Situated at every fully functional traffic light intersection is at least one “Red” light which is timed to turn on and off regularly to “Stop” traffic. It employs a 100 Watt(varies between 90 and 120 Watts)incandescent light bulb. Several years ago, these light bulbs began being replaced with the latest LED(Light Emitting Diode) cluster assemblies, as were the other lamps at the same intersection. The newer Led lamps consumed only 10 Watts to accomplish the same light output (mostly greater). The clincher! The original incandescent bulb only radiates approximately 10 % of the power consumed in visible light.
The other 90 % is radiated as “heat”. And with the red filter used on the original assembly to only let through the RED color needed for the “stop” function, another 30 % of the original visible portion of the light is lost, so that only about 7 % of the 100 Watts of power consumed to light the lamp is visible(to the human eye). The real clincher is that our local taxes to pay the utilities have been calculated for the 100 Watt consumption for each bulb( when it is turned on ) and only getting 7 % of the light. We town citizens and tax payers have been paying for the 93 % wasted as invisible heat for several decades.
Leds, on the other hand, are a different breed of lighting technology and do not radiate light in the form of heat( unless designed specifically for that purpose ) and the Red Led assembly cluster which replaces the original traffic light bulb needs no red filter because it radiates a “pure” Red light. Granted, the initial cost for this lamp cluster assembly is still higher, but when we consider the LED lamp “life” estimated to be 100,000 hours and therefore lower replacement along with labor cost, the pay-back is quick and fairly permanent. These benefits are not even considering the ongoing 90 % energy cost savings.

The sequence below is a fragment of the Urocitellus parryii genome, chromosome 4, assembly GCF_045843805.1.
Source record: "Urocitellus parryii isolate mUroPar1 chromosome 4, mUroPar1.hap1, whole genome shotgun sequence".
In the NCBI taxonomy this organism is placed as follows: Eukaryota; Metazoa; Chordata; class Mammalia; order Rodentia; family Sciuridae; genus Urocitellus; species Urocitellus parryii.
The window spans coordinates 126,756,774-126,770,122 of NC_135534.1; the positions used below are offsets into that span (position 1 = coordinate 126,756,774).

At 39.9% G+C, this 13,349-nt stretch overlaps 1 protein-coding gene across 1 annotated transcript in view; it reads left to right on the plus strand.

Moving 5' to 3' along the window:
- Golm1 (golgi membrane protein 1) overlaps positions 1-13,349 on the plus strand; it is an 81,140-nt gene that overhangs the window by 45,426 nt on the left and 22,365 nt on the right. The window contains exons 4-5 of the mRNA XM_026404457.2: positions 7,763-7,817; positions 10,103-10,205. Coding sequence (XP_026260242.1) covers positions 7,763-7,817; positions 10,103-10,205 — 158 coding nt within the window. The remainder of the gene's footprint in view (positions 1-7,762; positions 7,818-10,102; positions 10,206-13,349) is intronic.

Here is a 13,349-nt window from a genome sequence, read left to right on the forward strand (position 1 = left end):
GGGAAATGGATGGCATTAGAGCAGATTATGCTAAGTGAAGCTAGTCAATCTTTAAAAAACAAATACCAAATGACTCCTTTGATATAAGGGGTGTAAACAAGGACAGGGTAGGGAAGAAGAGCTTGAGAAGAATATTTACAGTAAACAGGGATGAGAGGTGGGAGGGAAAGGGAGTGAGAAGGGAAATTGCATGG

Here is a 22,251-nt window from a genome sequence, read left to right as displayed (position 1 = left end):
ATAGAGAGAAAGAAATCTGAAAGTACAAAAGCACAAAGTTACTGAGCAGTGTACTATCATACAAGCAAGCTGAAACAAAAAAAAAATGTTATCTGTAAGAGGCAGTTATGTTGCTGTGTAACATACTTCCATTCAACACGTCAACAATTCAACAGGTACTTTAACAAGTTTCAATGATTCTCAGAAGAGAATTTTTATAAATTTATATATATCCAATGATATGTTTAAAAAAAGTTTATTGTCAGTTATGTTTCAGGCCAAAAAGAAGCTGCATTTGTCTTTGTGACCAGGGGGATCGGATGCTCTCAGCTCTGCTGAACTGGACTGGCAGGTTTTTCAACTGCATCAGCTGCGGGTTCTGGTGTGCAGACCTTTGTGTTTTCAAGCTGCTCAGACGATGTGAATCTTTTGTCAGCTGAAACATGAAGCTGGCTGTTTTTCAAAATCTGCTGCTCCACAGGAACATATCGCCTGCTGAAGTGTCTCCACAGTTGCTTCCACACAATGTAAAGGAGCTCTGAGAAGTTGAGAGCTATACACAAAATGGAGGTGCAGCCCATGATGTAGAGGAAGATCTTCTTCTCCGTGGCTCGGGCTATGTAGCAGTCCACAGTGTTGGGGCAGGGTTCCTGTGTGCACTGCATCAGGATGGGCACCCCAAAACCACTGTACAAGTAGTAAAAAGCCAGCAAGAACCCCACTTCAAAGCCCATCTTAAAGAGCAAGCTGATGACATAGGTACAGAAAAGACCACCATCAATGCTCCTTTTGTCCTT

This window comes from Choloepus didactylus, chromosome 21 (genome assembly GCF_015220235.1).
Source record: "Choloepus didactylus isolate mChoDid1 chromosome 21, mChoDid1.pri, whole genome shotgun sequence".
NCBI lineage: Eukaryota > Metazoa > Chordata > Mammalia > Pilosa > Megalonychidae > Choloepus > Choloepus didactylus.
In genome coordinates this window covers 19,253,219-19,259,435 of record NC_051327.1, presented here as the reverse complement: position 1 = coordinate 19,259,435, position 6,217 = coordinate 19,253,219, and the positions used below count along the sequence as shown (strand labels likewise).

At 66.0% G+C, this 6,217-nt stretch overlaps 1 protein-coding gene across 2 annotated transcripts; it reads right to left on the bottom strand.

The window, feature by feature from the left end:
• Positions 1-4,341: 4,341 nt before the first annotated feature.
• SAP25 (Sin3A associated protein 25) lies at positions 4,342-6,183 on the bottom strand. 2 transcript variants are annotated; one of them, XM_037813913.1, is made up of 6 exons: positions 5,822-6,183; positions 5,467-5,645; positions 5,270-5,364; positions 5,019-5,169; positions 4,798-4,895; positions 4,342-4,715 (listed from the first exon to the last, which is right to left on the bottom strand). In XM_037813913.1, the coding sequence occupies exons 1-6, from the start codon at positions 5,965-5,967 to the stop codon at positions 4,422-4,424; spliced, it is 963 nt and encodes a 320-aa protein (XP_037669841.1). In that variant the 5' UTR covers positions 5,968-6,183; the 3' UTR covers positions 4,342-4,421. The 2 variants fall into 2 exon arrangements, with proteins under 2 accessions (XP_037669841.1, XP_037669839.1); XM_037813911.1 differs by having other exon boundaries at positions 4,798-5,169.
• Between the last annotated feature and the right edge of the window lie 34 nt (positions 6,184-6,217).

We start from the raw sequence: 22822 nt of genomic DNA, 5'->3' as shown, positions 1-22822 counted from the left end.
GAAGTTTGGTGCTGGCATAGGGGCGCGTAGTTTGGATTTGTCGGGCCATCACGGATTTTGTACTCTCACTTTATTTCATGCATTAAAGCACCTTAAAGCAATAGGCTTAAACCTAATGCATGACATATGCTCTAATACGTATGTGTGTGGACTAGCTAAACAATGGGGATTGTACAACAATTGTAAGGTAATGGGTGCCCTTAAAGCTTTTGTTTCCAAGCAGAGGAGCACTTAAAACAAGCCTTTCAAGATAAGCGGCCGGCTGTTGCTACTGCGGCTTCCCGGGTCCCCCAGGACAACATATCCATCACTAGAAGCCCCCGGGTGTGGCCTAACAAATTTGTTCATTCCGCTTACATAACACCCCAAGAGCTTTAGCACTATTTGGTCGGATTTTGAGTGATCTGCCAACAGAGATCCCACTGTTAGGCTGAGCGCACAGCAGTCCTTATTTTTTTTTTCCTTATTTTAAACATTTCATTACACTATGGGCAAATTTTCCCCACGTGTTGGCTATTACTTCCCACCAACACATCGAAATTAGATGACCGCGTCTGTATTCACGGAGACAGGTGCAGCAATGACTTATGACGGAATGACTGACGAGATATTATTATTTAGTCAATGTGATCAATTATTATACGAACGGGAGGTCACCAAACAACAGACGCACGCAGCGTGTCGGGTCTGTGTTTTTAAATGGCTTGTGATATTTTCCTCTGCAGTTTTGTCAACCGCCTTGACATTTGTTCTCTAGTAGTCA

Lighting Facts…I Wanna Know ! Some Quick Mind Awakening
1.- To shatter an LED lamp would require more than 1,000 G’s of impact force! To shatter an incandescent lamp would only require less than 10 G’s
2.- The time it takes for an incandescent light to turn on(to its maximum brightness) is about 1/10 of a second.
3.- It takes much less than 1/1,000,000 of a second for the LED to accomplish the same thing and a generally accepted Led spec.. One might say , “who cares” ? Well, when Led lighting is used for an automobile brake light, 1/10 of a second greater reaction time can mean the difference between stopping in time, or a collision, with possible severe injury to some, or all of the occupants.
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